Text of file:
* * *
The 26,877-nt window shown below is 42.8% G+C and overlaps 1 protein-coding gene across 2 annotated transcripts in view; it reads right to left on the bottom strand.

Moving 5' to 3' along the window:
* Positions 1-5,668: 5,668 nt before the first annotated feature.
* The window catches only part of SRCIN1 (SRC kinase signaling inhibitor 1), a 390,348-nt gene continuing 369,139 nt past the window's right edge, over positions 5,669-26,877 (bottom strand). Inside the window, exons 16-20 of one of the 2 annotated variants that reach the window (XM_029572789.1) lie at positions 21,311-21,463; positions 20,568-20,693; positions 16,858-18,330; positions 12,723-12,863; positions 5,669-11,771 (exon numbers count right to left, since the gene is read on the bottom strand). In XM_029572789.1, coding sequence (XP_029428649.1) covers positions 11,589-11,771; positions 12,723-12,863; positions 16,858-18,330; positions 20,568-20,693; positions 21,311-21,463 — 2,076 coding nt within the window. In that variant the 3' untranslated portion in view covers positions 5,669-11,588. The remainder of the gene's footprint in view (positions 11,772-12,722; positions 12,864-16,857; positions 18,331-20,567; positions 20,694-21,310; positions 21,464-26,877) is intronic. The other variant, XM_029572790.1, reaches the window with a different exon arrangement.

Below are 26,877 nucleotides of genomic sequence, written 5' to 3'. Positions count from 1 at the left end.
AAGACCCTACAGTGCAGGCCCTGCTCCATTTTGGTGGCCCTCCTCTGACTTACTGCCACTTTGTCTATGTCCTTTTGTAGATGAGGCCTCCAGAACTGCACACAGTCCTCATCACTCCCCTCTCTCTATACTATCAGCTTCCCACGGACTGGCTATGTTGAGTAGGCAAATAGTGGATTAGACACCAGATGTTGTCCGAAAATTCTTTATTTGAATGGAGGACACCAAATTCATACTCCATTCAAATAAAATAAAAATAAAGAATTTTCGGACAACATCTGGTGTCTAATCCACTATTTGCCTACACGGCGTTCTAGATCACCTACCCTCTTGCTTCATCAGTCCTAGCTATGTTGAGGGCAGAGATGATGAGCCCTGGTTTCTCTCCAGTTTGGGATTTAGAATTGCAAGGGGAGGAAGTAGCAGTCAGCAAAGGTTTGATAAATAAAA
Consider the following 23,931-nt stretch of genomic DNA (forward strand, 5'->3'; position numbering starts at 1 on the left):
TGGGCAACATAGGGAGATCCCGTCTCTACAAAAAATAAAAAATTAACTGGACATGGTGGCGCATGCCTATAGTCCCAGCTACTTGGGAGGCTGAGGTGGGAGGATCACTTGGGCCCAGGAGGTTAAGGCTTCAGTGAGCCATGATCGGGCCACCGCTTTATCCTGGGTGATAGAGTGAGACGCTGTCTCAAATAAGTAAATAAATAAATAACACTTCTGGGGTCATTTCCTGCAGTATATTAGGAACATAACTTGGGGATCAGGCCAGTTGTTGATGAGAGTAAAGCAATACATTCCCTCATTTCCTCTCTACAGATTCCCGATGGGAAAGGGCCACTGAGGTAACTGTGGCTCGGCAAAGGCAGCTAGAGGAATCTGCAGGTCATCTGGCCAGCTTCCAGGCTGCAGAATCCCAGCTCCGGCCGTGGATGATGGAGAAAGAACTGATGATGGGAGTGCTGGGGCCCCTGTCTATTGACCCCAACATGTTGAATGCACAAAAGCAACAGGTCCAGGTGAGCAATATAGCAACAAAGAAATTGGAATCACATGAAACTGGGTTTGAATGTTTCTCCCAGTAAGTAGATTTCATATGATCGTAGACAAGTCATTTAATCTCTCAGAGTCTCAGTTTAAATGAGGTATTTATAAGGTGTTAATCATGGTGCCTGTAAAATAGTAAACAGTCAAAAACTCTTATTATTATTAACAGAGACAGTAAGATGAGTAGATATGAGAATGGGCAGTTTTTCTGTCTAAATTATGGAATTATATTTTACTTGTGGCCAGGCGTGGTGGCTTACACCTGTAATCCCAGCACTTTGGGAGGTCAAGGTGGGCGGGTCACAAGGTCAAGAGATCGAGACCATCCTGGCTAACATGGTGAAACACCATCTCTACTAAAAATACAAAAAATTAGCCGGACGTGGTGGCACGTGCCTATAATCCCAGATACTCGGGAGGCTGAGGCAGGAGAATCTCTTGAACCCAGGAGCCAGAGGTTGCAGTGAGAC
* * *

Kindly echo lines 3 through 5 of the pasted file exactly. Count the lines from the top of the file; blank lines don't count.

* Positions 1-5,668: 5,668 nt before the first annotated feature.
* The window catches only part of SRCIN1 (SRC kinase signaling inhibitor 1), a 390,348-nt gene continuing 369,139 nt past the window's right edge, over positions 5,669-26,877 (bottom strand). Inside the window, exons 16-20 of one of the 2 annotated variants that reach the window (XM_029572789.1) lie at positions 21,311-21,463; positions 20,568-20,693; positions 16,858-18,330; positions 12,723-12,863; positions 5,669-11,771 (exon numbers count right to left, since the gene is read on the bottom strand). In XM_029572789.1, coding sequence (XP_029428649.1) covers positions 11,589-11,771; positions 12,723-12,863; positions 16,858-18,330; positions 20,568-20,693; positions 21,311-21,463 — 2,076 coding nt within the window. In that variant the 3' untranslated portion in view covers positions 5,669-11,588. The remainder of the gene's footprint in view (positions 11,772-12,722; positions 12,864-16,857; positions 18,331-20,567; positions 20,694-21,310; positions 21,464-26,877) is intronic. The other variant, XM_029572790.1, reaches the window with a different exon arrangement.

Below are 26,877 nucleotides of genomic sequence, written 5' to 3'. Positions count from 1 at the left end.